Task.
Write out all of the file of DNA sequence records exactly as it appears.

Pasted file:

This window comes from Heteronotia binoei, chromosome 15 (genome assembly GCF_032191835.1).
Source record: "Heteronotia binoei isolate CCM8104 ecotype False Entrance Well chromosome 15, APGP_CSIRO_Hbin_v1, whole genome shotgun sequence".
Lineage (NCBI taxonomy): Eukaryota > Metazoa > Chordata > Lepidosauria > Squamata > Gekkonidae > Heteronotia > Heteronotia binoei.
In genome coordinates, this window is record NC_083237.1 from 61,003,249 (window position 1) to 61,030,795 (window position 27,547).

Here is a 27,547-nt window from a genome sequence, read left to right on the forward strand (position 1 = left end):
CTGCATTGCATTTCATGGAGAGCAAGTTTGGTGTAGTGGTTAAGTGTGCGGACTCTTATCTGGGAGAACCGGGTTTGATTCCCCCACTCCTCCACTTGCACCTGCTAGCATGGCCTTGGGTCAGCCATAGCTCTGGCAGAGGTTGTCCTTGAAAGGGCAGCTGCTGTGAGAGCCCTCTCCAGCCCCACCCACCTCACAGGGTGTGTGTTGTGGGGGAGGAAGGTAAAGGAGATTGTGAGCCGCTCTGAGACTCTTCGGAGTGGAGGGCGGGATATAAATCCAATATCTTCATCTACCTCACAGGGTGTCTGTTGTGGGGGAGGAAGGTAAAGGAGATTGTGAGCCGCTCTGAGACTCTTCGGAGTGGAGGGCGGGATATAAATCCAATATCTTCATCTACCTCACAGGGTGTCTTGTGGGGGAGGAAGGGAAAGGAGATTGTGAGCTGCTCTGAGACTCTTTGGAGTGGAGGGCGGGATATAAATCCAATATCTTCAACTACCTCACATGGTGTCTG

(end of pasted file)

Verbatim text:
This window comes from Heteronotia binoei, chromosome 15 (genome assembly GCF_032191835.1).
Source record: "Heteronotia binoei isolate CCM8104 ecotype False Entrance Well chromosome 15, APGP_CSIRO_Hbin_v1, whole genome shotgun sequence".
Lineage (NCBI taxonomy): Eukaryota > Metazoa > Chordata > Lepidosauria > Squamata > Gekkonidae > Heteronotia > Heteronotia binoei.
In genome coordinates, this window is record NC_083237.1 from 61,003,249 (window position 1) to 61,030,795 (window position 27,547).

Here is a 27,547-nt window from a genome sequence, read left to right on the forward strand (position 1 = left end):
CTGCATTGCATTTCATGGAGAGCAAGTTTGGTGTAGTGGTTAAGTGTGCGGACTCTTATCTGGGAGAACCGGGTTTGATTCCCCCACTCCTCCACTTGCACCTGCTAGCATGGCCTTGGGTCAGCCATAGCTCTGGCAGAGGTTGTCCTTGAAAGGGCAGCTGCTGTGAGAGCCCTCTCCAGCCCCACCCACCTCACAGGGTGTGTGTTGTGGGGGAGGAAGGTAAAGGAGATTGTGAGCCGCTCTGAGACTCTTCGGAGTGGAGGGCGGGATATAAATCCAATATCTTCATCTACCTCACAGGGTGTCTGTTGTGGGGGAGGAAGGTAAAGGAGATTGTGAGCCGCTCTGAGACTCTTCGGAGTGGAGGGCGGGATATAAATCCAATATCTTCATCTACCTCACAGGGTGTCTTGTGGGGGAGGAAGGGAAAGGAGATTGTGAGCTGCTCTGAGACTCTTTGGAGTGGAGGGCGGGATATAAATCCAATATCTTCAACTACCTCACATGGTGTCTG